Therefore it is better to not touch these insects and enjoy looking at them from a distance.

Wrap Up 

Tiger moths have a bad reputation for being poisonous at times. Some of the species can easily cause health problems like dermatitis in humans. 

But it is important to know that not all species of tiger moths are harmful to humans. The agreeable tiger moths are a great example of this. 

These insects are not poisonous, and they don’t cause any harm to humans. The only downside is they secrete a foul-smelling liquid when they feel threatened. 

Touching them with bare hands can trigger allergic reactions in the body. Use the tips and tricks given here to stay safe from these insects. Thank you for reading the article. 

Reader Emails

Many of our readers have noticed these white-colored bugs in their gardens or yards, and sometimes even their caterpillars.

The question that we often get asked is whether they are poisonous to touch or otherwise harmful, and we hope we answered that well enough. 

Do go through the pictures captured and commentary from our readers in the letters below.

Letter 1 – Orange Spotted Tiger Moth from Australia, but what species?????

 

tiger moth
Hi there,
while it’s bogong season here in Sydney, Australia, the attached is something I grew up always calling a “tiger moth”. I don’t know much else about it, but they come out in summer. I seem to recall there being plagues of them in the 1980s, but these days you’re lucky if you see a handful each year. They’re about an inch long. Cheers,
Chris Rehberg



Hi Chris,
We quickly located your Tiger Moth, more specifically, Orange Spotted Tiger Moth, Ceryx guttulosa, on the wonderful GeoCities website. This species, like many other Tiger Moths, is a wasp mimic. Just as we thought we had this one solved, we noticed a second page on the GeoCities site called Orange Spotted Tiger Moth 2. This second species, Amata annulata, looks remarkably like the first. Now we are not certain which is correct, but thankfully, both have the same common name.

Letter 2 – Agreeable Tiger Moth

 

Subject: spotted moth in garden Location: Baltimore, MD March 13, 2014 1:13 pm after planting a garden in Baltimore Maryland (downtown!) We started getting a bunch of strange bugs – is this just a standard moth, or something special? Late summer months. Thanks! Signature: Jet Setter
Agreeable Tiger Moth
Agreeable Tiger Moth
Hi Jet Setter, This Tiger Moth is in the genus Spilosoma, and based on the number of black spots and the location of the sighting, we believe the best match is the Agreeable Tiger Moth, Spilosoma congrua, that we found pictured on BugGuide.  Picturing the abdomen would be helpful in the identification, because BugGuide notes:  “Adult: S. virginica has yellow markings on the abdomen, while S. congrua‘s abdomen is pure white.”

Letter 3 – Male Tiger Moth from Indonesia displays Coremata

 

Subject:  Large Horned Moth Geographic location of the bug:  Indonesia (?) Date: 10/20/2017 Time: 06:06 AM EDT Stumbled on this on facebook, wondering what this moth is. How you want your letter signed:  Thomas
Creatonotos gangis: Tiger Moth displaying Coremata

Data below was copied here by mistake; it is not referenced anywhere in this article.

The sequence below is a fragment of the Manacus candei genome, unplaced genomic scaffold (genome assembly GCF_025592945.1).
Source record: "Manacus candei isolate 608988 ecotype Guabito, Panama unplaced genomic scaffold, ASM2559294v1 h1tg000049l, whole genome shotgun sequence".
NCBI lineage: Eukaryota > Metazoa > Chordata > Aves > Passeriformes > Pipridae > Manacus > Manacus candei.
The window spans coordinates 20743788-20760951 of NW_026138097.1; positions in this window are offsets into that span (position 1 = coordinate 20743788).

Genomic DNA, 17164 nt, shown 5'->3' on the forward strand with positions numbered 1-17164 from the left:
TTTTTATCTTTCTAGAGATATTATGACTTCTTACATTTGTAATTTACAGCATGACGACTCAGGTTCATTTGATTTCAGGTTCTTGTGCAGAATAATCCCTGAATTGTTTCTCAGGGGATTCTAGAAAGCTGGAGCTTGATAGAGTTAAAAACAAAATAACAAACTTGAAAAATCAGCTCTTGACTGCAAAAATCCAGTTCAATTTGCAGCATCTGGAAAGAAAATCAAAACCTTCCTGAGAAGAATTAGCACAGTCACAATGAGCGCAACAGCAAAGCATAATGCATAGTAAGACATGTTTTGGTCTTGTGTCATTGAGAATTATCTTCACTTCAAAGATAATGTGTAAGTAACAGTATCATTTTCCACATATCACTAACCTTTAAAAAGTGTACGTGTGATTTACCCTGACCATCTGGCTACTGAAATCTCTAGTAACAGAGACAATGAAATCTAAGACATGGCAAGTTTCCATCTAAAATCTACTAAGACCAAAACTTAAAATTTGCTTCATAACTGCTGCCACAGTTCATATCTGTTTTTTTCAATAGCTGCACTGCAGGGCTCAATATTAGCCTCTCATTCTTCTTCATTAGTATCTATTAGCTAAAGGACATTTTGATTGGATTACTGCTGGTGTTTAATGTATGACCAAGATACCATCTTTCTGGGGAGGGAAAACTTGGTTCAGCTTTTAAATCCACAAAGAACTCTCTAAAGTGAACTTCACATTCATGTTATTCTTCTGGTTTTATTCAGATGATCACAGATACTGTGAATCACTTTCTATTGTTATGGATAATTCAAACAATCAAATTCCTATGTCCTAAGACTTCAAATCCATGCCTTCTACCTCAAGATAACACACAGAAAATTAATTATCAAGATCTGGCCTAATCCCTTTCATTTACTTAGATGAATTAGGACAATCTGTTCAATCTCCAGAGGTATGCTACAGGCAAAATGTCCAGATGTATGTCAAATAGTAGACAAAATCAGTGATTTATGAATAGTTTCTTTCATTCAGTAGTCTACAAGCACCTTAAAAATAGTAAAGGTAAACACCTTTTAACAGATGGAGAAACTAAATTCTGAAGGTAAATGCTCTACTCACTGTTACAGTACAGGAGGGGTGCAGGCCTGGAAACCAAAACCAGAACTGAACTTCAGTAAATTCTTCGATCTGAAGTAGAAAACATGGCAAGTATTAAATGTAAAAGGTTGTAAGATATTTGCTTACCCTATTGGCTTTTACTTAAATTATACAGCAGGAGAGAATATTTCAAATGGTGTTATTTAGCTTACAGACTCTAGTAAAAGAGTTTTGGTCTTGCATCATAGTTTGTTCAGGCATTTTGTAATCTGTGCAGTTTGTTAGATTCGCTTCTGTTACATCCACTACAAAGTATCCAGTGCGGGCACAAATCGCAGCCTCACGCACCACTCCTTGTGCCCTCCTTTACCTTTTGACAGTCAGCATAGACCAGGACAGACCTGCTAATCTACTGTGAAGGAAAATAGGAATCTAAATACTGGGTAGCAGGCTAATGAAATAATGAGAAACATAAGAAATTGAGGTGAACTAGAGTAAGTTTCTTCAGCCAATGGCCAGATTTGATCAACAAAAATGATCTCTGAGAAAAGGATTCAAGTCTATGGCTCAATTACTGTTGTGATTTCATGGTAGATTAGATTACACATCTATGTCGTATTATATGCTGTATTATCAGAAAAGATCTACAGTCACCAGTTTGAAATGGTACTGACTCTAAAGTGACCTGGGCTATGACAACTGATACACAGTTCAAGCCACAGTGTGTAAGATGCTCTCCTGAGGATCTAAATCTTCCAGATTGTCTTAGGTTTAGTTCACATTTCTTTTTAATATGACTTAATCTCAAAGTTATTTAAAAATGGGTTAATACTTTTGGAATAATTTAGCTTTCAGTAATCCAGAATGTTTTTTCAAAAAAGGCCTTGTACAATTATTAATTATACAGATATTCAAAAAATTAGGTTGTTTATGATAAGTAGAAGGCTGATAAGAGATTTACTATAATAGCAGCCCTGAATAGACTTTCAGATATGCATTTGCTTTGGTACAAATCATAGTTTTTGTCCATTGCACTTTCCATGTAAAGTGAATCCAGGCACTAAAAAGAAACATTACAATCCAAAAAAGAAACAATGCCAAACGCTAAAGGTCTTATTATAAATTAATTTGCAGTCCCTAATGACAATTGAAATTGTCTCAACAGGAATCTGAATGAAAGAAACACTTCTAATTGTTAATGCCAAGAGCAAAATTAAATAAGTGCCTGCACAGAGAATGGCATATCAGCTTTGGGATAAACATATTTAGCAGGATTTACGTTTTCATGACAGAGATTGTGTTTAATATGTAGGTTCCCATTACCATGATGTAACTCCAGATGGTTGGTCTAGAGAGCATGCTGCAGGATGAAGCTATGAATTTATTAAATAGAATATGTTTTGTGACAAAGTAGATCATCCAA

Dear Thomas, Early this year we received an image of a similar looking Tiger Moth, also from Indonesia, and Arctiid expert Julian Donahue informed us:  “the widespread Asian Creatonotos transiens displaying his coremata (androconia are specialized scent scales usually confined to the wings).  You can see images here:  https://hiveminer.com/Tags/creatonotostransiens/Recent and also if you Google the congeneric Creatonotos gangis you will see images of similar coremata.”  Based on this Real Monstrosities image, we believe your species is the latter one.  That site states:  “Creatonotos is a genus containing about 10 species of moth found in parts of Africa, southeast Asia and Australia. Two species are particularly widespread and well known: C. transiens with their pale, orange abdomen and wings entirely white save for a few carefully-placed, black dots, and the more dramatic C. gangis. Their abdomens are red and they have lovely black stripes on their wings, as if someone was testing a brush before practising some Chinese calligraphy.”

Letter 4 – Male Tiger Moth from Malaysia revealing his coremata

 

Subject:  Moth??? Geographic location of the bug:  Maylasia Indochina Date: 07/05/2019 Time: 08:49 PM EDT Your letter to the bugman:  Video on FB by a friend…. How you want your letter signed:  YFS
Tiger Moth: Creatonotos transiens
Dear YFS, This is a male Tiger Moth, Creatonotos transiens, revealing his coremata, a specialized scent organ.  Seems this image is getting some internet buzz.

3 thoughts on “Agreeable Tiger Moth Facts: All You Need To Know”

  1. I used to catch lots of these when I was a child (I live in Singapore), and have only recently been inspired to check up the scientific name of a childhood favourite. However, I came up with many different ones: the Amata genus, and those as you mentioned in your reply: the Ceryx. I thought that the ones I caught were probably Amata Huebneri, because they looked most similar to what I caught many years ago.

    What would you say about the variation in this genus? I’m no expert, and some of them look the same to me! Having said that, at the end of the day, I managed to narrow it down to a genus, and that makes me very happy.

    Thanks!

    Reply
  2. I used to catch lots of these when I was a child (I live in Singapore), and have only recently been inspired to check up the scientific name of a childhood favourite. However, I came up with many different ones: the Amata genus, and those as you mentioned in your reply: the Ceryx. I thought that the ones I caught were probably Amata Huebneri, because they looked most similar to what I caught many years ago.

    What would you say about the variation in this genus? I’m no expert, and some of them look the same to me! Having said that, at the end of the day, I managed to narrow it down to a genus, and that makes me very happy.

    Thanks!

    Reply
  3. Where the heck does it keep those? That’s roughly equal to its whole body size. Surely it has to tuck those away somewhere to fly…

    Reply